Hawaii is one of the best places in the world to see whales, as they swim down from Alaska to spend winter in warmer waters. Whale watching cruises on the Big Island offer intimate encounters with these gentle giants – humpback sightings are almost guaranteed in season.
These tours come in all shapes and sizes with both catamaran and speedboat rides on offer. You will find below everything you need to know about whale watching cruises, one of the most memorable outdoor experiences on the Big Island.
Big Island whale watching cruises are operated on a group basis, so you’ll be sharing the boat with other passengers. This helps keeps the cost down and creates a convivial atmosphere (and more eyes to spot the whales!).
If you feel the need for speed, then go whale watching on the Big Island on an inflatable Zodiac boat. You’ll zip through the waves faster than all the other vessels, often beating them to the prime whale viewing spots.
Another benefit of traveling by speed boat is that you’re a lot lower in the water, so you’ll be even nearer to the whales. The watercraft always keeps a respectful distance, but the humpbacks may choose to swim by for a closer inspection. Sometimes they even go right under the boat!
The tours start first thing after breakfast at the slipway in the marina. You’ll board the boat and take your seat, ready for a ride out into the ocean. Hold on tight – these trips are fast!
Once the whales have been spotted, you’ll slow down and hover nearby. You can take all the photos you like, and the guide will teach you about the secret lives of these migratory humpbacks. The captain will maneuver the boat around the site so you can see the whales from all angles.
After saying goodbye to your new wild friends, you’ll speed back along the coast of Hawaii, admiring the spectacular views along the way. There may be time to explore sea caves and lava tubes during the tour, depending on where and when the whales have been sighted.
These tours are more tranquil, which is great for those who haven’t yet found their sea legs. While the pace is more leisurely than on the speed boat, it’s surprising how quickly you’ll find yourself in the heart of the action.
Take time to appreciate the scenery as you sail out of the harbor – the motor is often used for a smooth ride. As you power along to the prime whale spotting area, chill out on the deck with drinks and snacks.
When the whales are located, you’ll have plenty of time to take photos and chat with the guide about humpback behavior. You will be there during the prime breaching season, so expect lots of activity.
One of the trip highlights is listening to the whales singing using the onboard hydrophones. It’s eerie yet beautiful and offers a privileged glimpse into the lives of these giants of the ocean.
The return journey gives you a chance to talk more to the guide about what you’ve just seen. Or, if you prefer, just sit back and relax while taking in the coastal scenery as you head back to dry land.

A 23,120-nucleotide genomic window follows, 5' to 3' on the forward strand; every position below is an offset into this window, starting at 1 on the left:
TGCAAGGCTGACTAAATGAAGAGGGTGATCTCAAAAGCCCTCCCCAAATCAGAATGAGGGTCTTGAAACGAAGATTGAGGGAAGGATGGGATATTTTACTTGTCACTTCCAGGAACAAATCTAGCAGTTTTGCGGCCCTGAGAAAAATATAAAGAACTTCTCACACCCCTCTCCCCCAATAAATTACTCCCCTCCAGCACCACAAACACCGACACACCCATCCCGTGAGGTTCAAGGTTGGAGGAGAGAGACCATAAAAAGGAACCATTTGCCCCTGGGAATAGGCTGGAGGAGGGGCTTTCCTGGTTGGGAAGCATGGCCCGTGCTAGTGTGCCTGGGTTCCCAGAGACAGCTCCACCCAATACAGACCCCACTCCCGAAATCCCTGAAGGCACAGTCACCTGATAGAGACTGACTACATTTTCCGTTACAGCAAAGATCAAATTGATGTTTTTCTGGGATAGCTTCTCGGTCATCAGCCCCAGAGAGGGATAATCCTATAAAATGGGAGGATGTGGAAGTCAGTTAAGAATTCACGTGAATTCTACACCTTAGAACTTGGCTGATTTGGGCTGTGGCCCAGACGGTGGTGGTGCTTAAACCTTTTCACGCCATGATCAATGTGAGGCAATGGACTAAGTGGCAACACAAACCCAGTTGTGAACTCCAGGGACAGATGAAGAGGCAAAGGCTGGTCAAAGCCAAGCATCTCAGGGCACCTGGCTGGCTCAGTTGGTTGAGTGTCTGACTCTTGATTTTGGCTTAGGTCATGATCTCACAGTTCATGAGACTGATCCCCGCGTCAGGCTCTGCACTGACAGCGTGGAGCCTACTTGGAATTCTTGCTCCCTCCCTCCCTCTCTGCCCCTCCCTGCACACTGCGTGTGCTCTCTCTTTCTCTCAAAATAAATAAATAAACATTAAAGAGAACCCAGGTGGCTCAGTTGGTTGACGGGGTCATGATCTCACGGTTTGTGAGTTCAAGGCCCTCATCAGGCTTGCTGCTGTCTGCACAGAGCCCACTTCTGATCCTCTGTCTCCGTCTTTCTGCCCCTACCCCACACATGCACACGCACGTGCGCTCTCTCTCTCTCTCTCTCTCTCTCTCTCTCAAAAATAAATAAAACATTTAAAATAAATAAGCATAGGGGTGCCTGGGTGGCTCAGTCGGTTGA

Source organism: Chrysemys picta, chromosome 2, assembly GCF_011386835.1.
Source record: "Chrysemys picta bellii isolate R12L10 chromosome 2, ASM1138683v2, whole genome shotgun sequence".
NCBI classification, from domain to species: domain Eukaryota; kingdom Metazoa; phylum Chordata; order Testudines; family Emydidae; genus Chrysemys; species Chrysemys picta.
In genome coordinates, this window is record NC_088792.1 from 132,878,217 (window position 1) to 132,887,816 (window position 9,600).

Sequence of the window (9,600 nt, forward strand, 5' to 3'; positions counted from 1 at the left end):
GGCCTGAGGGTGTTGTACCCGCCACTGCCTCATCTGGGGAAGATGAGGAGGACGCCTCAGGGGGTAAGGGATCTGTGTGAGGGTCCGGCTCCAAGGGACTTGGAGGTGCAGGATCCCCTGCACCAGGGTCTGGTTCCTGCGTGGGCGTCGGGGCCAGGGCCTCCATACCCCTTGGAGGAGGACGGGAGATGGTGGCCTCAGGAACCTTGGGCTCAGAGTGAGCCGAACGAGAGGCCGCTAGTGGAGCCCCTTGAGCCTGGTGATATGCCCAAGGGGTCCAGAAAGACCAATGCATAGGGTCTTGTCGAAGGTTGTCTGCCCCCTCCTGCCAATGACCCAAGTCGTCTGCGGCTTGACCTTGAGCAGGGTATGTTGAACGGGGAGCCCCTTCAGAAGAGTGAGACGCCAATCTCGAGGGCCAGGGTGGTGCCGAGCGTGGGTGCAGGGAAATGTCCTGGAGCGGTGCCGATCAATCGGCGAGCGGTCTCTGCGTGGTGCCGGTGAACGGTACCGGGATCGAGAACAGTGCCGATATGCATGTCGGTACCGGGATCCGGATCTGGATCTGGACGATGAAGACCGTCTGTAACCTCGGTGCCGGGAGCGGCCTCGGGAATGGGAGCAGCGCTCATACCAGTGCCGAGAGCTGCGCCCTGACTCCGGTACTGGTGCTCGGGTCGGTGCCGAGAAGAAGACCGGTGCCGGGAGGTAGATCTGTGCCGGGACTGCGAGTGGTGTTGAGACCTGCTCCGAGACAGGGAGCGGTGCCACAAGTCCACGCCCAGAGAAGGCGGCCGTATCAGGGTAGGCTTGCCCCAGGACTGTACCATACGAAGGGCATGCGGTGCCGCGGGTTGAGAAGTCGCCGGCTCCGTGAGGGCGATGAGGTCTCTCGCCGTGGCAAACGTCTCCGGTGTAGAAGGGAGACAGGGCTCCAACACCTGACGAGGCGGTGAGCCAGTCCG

Speed boat whale watching tours on the Big Island cost US$120 per passenger for a 3-hour trip. The boats hold up to 16 passengers, making it a relatively personal experience.
Big Island whale watching excursions on a sailing catamaran are priced at US$100 per person for 3 hours at sea. These trips are more leisurely, with plenty of time out on deck to enjoy the views. The boats often have a restroom on board too, which is ideal for longer journeys.
Although there is a maximum of 48 passengers on catamaran tips, most boats will only have around 24 people.
You can expect the below to be included on all Hawaii whale watching cruises:
Hotel pickups and drop-offs are not provided on these excursions, so you’ll need to arrange transport to the starting points.
Most Big Island whale watching tours set off from Honokohau Marina, which is just north of Kailua-Kona and a few kilometers south of Kona Airport. There is a large parking lot here if you’ve traveled by car.
Each operator will have their own office, so check your tour instructions to make sure you locate the correct one.
The shortest Big Island whale watching tours are around 1.5 hours long, which is ample time to see the humpbacks. These shorter trips are also ideal for those who just want a quick jaunt out to sea.
Longer excursions lasting up to 3 hours give you an even better chance of sighting the whales. These are the most popular tours.
Whale season in Hawaii runs from November through to April. This period is your best chance of seeing the humpbacks in action.
Whale watching cruises on the Big Island are in full swing from mid-December through to March. The humpbacks will be giving birth and rearing their calves so you may spot some youngsters!
Tours usually operate during the mornings as this is when the whales are active. The seas are calmer at this time too, before the trade winds make the water choppier in the afternoon.
You need good weather for a whale watching tour on the Big Island. If conditions are unsuitable, then the excursion will be canceled, and you’ll be given a full refund.
It’s also possible to reschedule the trip if your itinerary allows, so try and book it at the start of your visit, just in case.
If whales are not spotted during your trip, then you’ll be offered a free place on another cruise.